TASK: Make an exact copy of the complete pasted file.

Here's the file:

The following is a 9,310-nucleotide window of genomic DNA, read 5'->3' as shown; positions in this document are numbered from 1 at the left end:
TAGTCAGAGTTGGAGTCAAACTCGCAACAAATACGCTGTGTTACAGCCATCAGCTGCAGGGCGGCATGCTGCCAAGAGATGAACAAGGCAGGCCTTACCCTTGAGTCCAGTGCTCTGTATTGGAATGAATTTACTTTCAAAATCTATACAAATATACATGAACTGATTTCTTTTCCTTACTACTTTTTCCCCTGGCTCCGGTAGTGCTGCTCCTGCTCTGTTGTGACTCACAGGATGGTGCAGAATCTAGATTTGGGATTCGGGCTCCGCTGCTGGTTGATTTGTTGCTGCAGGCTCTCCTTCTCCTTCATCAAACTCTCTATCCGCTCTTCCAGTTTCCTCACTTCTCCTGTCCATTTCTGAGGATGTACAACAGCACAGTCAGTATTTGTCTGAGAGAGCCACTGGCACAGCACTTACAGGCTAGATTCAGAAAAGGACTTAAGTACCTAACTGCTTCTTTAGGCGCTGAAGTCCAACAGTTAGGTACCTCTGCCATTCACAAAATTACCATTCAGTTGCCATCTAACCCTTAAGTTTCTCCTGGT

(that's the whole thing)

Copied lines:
The following is a 9,310-nucleotide window of genomic DNA, read 5'->3' as shown; positions in this document are numbered from 1 at the left end:
TAGTCAGAGTTGGAGTCAAACTCGCAACAAATACGCTGTGTTACAGCCATCAGCTGCAGGGCGGCATGCTGCCAAGAGATGAACAAGGCAGGCCTTACCCTTGAGTCCAGTGCTCTGTATTGGAATGAATTTACTTTCAAAATCTATACAAATATACATGAACTGATTTCTTTTCCTTACTACTTTTTCCCCTGGCTCCGGTAGTGCTGCTCCTGCTCTGTTGTGACTCACAGGATGGTGCAGAATCTAGATTTGGGATTCGGGCTCCGCTGCTGGTTGATTTGTTGCTGCAGGCTCTCCTTCTCCTTCATCAAACTCTCTATCCGCTCTTCCAGTTTCCTCACTTCTCCTGTCCATTTCTGAGGATGTACAACAGCACAGTCAGTATTTGTCTGAGAGAGCCACTGGCACAGCACTTACAGGCTAGATTCAGAAAAGGACTTAAGTACCTAACTGCTTCTTTAGGCGCTGAAGTCCAACAGTTAGGTACCTCTGCCATTCACAAAATTACCATTCAGTTGCCATCTAACCCTTAAGTTTCTCCTGGT